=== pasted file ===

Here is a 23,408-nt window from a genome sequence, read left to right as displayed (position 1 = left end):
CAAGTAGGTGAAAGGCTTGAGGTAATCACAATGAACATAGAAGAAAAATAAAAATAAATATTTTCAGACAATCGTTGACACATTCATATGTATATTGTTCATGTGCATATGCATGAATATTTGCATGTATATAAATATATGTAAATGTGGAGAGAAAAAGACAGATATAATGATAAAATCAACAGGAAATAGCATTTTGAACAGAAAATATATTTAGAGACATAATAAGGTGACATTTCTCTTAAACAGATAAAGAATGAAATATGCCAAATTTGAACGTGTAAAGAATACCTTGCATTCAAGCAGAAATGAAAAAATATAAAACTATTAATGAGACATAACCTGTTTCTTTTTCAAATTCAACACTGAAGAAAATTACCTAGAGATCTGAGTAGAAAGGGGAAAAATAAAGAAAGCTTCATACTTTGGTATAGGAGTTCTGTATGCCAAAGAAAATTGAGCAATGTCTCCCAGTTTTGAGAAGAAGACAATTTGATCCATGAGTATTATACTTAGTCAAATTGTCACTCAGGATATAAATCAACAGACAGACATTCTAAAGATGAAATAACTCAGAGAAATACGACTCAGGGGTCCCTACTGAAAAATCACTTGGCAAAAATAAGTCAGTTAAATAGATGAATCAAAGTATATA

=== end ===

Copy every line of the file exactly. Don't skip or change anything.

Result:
Here is a 23,408-nt window from a genome sequence, read left to right as displayed (position 1 = left end):
CAAGTAGGTGAAAGGCTTGAGGTAATCACAATGAACATAGAAGAAAAATAAAAATAAATATTTTCAGACAATCGTTGACACATTCATATGTATATTGTTCATGTGCATATGCATGAATATTTGCATGTATATAAATATATGTAAATGTGGAGAGAAAAAGACAGATATAATGATAAAATCAACAGGAAATAGCATTTTGAACAGAAAATATATTTAGAGACATAATAAGGTGACATTTCTCTTAAACAGATAAAGAATGAAATATGCCAAATTTGAACGTGTAAAGAATACCTTGCATTCAAGCAGAAATGAAAAAATATAAAACTATTAATGAGACATAACCTGTTTCTTTTTCAAATTCAACACTGAAGAAAATTACCTAGAGATCTGAGTAGAAAGGGGAAAAATAAAGAAAGCTTCATACTTTGGTATAGGAGTTCTGTATGCCAAAGAAAATTGAGCAATGTCTCCCAGTTTTGAGAAGAAGACAATTTGATCCATGAGTATTATACTTAGTCAAATTGTCACTCAGGATATAAATCAACAGACAGACATTCTAAAGATGAAATAACTCAGAGAAATACGACTCAGGGGTCCCTACTGAAAAATCACTTGGCAAAAATAAGTCAGTTAAATAGATGAATCAAAGTATATA